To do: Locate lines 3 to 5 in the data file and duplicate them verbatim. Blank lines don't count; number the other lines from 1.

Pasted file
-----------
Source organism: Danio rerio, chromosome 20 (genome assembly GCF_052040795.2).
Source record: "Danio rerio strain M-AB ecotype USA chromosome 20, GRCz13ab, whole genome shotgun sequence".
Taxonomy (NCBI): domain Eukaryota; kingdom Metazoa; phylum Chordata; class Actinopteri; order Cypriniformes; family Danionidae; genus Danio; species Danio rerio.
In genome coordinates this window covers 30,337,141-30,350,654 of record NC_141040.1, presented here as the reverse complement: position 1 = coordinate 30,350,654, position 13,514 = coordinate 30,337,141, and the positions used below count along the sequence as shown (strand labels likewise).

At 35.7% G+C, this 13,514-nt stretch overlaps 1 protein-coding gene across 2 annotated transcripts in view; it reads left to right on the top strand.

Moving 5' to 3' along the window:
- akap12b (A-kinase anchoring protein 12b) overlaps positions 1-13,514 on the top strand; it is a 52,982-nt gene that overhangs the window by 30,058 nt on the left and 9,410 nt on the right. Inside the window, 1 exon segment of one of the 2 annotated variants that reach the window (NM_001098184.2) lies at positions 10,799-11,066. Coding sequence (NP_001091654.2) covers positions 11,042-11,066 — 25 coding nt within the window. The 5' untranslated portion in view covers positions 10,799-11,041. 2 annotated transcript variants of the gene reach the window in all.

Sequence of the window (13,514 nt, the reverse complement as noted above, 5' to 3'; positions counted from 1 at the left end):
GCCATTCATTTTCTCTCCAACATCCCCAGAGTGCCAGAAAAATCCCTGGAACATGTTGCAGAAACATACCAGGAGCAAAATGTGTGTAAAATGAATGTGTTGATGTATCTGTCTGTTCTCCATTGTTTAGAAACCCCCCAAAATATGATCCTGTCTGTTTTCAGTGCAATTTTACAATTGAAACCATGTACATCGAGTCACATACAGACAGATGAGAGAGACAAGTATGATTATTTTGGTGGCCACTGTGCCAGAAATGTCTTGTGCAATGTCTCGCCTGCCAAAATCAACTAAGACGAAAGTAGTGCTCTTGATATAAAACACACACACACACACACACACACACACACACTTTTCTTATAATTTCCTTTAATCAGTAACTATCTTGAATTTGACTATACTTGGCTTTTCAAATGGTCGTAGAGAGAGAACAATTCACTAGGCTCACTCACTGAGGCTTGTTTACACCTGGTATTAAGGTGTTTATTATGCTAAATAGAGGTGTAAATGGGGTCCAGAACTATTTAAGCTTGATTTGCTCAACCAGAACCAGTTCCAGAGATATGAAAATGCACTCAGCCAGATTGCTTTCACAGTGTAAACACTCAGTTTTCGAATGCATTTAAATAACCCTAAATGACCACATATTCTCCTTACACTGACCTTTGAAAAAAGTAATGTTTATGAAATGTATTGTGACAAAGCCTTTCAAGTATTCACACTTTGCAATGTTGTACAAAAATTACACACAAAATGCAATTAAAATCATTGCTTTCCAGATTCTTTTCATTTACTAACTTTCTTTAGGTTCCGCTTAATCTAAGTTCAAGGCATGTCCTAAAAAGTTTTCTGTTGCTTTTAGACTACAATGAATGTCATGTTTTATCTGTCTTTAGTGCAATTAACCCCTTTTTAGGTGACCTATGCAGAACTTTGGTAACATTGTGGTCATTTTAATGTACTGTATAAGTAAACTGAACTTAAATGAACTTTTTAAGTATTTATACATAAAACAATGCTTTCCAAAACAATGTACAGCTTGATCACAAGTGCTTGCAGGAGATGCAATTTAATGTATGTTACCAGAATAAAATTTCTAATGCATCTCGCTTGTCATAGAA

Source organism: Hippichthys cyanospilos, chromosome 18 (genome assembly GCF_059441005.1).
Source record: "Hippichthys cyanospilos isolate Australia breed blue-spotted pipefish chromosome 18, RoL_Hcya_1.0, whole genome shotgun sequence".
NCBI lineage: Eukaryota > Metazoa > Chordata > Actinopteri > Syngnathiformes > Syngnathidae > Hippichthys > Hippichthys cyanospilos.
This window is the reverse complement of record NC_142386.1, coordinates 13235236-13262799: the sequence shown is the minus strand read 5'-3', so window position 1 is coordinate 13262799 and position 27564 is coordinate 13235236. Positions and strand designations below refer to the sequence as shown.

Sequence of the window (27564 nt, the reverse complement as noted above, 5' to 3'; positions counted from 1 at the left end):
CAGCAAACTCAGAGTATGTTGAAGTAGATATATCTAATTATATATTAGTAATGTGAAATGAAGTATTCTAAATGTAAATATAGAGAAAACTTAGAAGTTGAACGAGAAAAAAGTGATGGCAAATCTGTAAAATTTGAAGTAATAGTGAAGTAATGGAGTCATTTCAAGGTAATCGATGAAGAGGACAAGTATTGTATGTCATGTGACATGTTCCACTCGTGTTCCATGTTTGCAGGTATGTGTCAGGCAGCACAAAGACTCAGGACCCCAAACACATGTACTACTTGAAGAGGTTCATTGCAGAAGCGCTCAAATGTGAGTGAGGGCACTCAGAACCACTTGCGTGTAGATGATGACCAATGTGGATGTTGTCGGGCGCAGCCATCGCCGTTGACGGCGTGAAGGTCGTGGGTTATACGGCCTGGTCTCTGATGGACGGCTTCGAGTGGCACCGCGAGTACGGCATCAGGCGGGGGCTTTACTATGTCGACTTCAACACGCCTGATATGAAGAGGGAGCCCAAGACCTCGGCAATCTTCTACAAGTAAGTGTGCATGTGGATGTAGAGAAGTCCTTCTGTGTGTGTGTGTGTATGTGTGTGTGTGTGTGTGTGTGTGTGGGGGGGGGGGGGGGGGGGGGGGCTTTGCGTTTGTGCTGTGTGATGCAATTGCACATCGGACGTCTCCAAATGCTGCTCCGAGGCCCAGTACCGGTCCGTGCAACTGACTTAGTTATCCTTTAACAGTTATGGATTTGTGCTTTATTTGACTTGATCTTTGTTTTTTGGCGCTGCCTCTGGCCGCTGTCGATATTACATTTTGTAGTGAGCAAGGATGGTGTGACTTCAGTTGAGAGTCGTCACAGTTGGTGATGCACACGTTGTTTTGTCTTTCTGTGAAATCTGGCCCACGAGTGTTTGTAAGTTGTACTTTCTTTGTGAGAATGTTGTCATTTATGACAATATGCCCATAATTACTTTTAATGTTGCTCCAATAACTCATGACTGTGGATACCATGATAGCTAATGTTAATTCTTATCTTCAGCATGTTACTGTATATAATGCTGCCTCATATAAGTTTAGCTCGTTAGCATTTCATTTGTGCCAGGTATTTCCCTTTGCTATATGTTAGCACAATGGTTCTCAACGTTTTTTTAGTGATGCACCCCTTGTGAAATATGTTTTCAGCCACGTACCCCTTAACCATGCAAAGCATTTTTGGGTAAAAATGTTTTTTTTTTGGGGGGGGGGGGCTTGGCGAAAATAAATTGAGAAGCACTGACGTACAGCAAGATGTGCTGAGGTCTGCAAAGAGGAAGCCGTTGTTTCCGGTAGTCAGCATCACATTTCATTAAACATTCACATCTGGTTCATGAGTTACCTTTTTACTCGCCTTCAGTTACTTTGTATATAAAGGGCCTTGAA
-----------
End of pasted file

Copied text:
Taxonomy (NCBI): domain Eukaryota; kingdom Metazoa; phylum Chordata; class Actinopteri; order Cypriniformes; family Danionidae; genus Danio; species Danio rerio.
In genome coordinates this window covers 30,337,141-30,350,654 of record NC_141040.1, presented here as the reverse complement: position 1 = coordinate 30,350,654, position 13,514 = coordinate 30,337,141, and the positions used below count along the sequence as shown (strand labels likewise).

At 35.7% G+C, this 13,514-nt stretch overlaps 1 protein-coding gene across 2 annotated transcripts in view; it reads left to right on the top strand.